Next up, the Ardisia elliptica seedlings, last seen here last August, just after being potted together:

It's not as if Ardisias are particularly valuable plants; I'm beginning to see them all over the place, often very cheap,3 so there's basically zero value to home propagation. But still, I'm pleased to see that the seedlings are behaving the way seedlings ought.

I've seen that basic idea -- people being happy that plants are doing what they're biologically programmed to do, what the garden center said they would do, what the plant was in fact doing when you bought it -- come up over and over again on blogs, my own and other people's, and it's an interesting little piece of psychology to me. Because of course the seed sprouted. They sprout in the wild all the time. Of course the plant produced a flower bud. How else would we get more plants? Of course the flower opened. Wasn't there one on it when you bought the thing? Didn't the tag have a picture of a flower?

But of course in most of our direct personal experience, these things don't happen that often. In my world, mostly what orchids do is drop their flowers and then grow leaves for two years. I know they can grow flowers, but I only rarely get to watch it happen. In my world, the main thing crotons do is get spider mites, defoliate, and then die. So yeah, it's totally expected that flowering plants will flower, that spores treated appropriately will produce ferns, that seeds will sprout and become new plants, and so forth. But if it hasn't happened before, hey. Still an event.

Anyway. Moving on.

After the September post in which I asked for help identifying an odd succulent, which turned out to be Euphorbia leuconeura, the person who'd asked for help and I traded seeds in the mail. S/He4 sent me five seeds from the E. leuconeura, and I sent some number I forget (12? 20?) of Abutilon seeds back. Unfortunately, the mail system basically wrecked both sets of seeds (even a padded envelope is not sufficient, apparently), and the Euphorbia seeds were mostly in little pieces when they arrived.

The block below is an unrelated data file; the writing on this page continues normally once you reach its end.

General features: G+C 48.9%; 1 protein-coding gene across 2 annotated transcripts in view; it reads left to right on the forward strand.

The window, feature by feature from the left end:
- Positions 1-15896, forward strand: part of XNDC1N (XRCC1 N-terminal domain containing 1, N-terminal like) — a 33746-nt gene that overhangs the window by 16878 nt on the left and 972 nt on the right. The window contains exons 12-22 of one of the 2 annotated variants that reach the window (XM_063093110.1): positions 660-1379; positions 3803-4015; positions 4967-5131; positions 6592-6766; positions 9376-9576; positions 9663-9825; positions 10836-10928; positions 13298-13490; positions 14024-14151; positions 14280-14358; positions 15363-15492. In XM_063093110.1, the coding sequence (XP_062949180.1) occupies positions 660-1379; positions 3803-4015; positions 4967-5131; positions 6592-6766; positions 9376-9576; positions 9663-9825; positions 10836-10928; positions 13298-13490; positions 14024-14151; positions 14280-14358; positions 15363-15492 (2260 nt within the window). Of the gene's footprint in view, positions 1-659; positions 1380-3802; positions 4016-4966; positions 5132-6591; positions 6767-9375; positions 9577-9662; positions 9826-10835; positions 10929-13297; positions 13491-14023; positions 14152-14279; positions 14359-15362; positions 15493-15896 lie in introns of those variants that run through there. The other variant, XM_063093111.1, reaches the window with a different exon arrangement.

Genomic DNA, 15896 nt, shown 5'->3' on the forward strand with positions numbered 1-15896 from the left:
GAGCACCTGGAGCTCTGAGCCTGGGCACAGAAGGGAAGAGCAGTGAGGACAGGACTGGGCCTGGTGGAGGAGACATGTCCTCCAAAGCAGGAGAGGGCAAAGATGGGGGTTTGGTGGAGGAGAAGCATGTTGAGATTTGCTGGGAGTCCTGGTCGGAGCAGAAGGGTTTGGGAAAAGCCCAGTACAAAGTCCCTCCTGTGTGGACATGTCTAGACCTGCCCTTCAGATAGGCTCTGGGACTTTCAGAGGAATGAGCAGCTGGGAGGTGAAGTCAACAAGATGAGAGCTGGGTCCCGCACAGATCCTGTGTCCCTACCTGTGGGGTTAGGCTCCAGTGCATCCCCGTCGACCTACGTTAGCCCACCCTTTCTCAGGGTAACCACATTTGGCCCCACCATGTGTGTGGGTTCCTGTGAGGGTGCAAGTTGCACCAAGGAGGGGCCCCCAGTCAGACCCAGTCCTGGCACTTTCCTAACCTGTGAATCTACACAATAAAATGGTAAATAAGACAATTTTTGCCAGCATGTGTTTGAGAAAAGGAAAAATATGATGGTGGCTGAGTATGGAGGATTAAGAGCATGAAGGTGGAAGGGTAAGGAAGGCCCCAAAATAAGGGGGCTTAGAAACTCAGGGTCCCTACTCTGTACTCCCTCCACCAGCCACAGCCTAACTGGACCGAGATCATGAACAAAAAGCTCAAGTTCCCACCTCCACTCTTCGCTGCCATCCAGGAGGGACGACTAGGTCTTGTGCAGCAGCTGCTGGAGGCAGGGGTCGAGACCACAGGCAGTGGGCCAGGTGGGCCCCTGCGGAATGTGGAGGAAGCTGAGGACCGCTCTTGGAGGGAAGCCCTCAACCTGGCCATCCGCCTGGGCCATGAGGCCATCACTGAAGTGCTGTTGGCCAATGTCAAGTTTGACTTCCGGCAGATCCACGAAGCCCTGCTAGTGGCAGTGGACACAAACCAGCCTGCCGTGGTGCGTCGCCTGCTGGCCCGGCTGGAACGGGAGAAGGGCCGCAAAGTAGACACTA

I planted them anyway, to see what would happen, and one plant did come up, but by the time it came up, I could no longer remember for sure where I'd put the Euphorbia seeds, so I wasn't sure that's what it was. It's taken a long time for any true leaves to appear, but I think that's probably what we've got here. The leaves are more or less the right shape, and the midveins on the newest pair are pretty clearly lighter in color than the rest of the leaf. So apparently one of the seeds made it through the USPS after all.

It feels like the plant's been making incredibly slow progress, but it was a while after the post before I got the seeds, and the post was only three months ago, so it's actually been pretty fast, I guess. I look forward to watching it develop.

I'm also trying Cyrtomium falcatum (holly fern) from spores again as of about nine months ago, but even with very good light and warmth and a sealed plastic container to keep moisture high, very little has happened so far. So there are no pictures of that.


1 (Of course I don't mean your baby, who is easily the most symmetrical, appropriately-proportioned, and all-around attractive baby who has ever existed on Earth, of any species or gender.)
2 I suppose I'll know when it starts telling me I just don't understand, and that it's tired of being treated like a child, and if it wants to hang out with spider mites then it's going to do it and I can't stop it.
3 They're not yet common enough for employees to know what they are or what you're supposed to do with them, but they're common enough that nearly everyone carries them.
4 I know which. The gender non-specificity is just for the sake of protecting privacy.

Thursday, December 9, 2010

Pretty pictures: Schlumbergera cvv.

I've tried several times to come up with something meaningful or clever to say about these photos. This might be unnecessary: they say that a picture is worth a thousand words, after all. I always feel obligated to add a thousand words too, though, just to be sure. (Sure of what? I don't know.) In this particular case, though, words have failed. So I give you two NOIDs (including the just-purchased yellow one) and Schlumbergera 'Caribbean Dancer.'